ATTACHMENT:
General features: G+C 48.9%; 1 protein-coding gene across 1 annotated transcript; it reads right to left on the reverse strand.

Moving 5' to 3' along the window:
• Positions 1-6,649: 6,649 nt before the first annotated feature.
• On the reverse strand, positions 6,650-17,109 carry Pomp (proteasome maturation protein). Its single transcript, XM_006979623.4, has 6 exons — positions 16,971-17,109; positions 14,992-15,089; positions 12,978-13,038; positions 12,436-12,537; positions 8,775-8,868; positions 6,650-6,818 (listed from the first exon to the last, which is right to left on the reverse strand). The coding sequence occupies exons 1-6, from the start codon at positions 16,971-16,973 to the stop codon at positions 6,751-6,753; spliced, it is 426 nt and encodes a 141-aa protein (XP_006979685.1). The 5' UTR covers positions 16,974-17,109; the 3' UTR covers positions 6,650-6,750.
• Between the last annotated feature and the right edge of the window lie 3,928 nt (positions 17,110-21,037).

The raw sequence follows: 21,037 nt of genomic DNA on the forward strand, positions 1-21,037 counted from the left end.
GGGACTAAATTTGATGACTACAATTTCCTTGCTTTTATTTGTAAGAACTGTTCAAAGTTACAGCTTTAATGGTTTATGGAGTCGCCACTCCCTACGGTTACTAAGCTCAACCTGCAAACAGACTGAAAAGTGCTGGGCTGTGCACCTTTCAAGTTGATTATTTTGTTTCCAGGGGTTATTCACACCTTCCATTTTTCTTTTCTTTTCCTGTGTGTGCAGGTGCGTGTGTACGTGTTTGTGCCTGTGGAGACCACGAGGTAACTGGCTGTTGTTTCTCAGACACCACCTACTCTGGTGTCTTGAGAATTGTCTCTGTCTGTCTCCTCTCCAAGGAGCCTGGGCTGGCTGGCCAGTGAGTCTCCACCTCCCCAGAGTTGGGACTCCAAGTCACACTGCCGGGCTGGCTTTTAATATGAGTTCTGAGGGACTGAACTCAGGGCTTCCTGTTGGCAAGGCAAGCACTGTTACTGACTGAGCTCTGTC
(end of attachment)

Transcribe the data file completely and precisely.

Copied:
General features: G+C 48.9%; 1 protein-coding gene across 1 annotated transcript; it reads right to left on the reverse strand.

Moving 5' to 3' along the window:
• Positions 1-6,649: 6,649 nt before the first annotated feature.
• On the reverse strand, positions 6,650-17,109 carry Pomp (proteasome maturation protein). Its single transcript, XM_006979623.4, has 6 exons — positions 16,971-17,109; positions 14,992-15,089; positions 12,978-13,038; positions 12,436-12,537; positions 8,775-8,868; positions 6,650-6,818 (listed from the first exon to the last, which is right to left on the reverse strand). The coding sequence occupies exons 1-6, from the start codon at positions 16,971-16,973 to the stop codon at positions 6,751-6,753; spliced, it is 426 nt and encodes a 141-aa protein (XP_006979685.1). The 5' UTR covers positions 16,974-17,109; the 3' UTR covers positions 6,650-6,750.
• Between the last annotated feature and the right edge of the window lie 3,928 nt (positions 17,110-21,037).

The raw sequence follows: 21,037 nt of genomic DNA on the forward strand, positions 1-21,037 counted from the left end.
GGGACTAAATTTGATGACTACAATTTCCTTGCTTTTATTTGTAAGAACTGTTCAAAGTTACAGCTTTAATGGTTTATGGAGTCGCCACTCCCTACGGTTACTAAGCTCAACCTGCAAACAGACTGAAAAGTGCTGGGCTGTGCACCTTTCAAGTTGATTATTTTGTTTCCAGGGGTTATTCACACCTTCCATTTTTCTTTTCTTTTCCTGTGTGTGCAGGTGCGTGTGTACGTGTTTGTGCCTGTGGAGACCACGAGGTAACTGGCTGTTGTTTCTCAGACACCACCTACTCTGGTGTCTTGAGAATTGTCTCTGTCTGTCTCCTCTCCAAGGAGCCTGGGCTGGCTGGCCAGTGAGTCTCCACCTCCCCAGAGTTGGGACTCCAAGTCACACTGCCGGGCTGGCTTTTAATATGAGTTCTGAGGGACTGAACTCAGGGCTTCCTGTTGGCAAGGCAAGCACTGTTACTGACTGAGCTCTGTC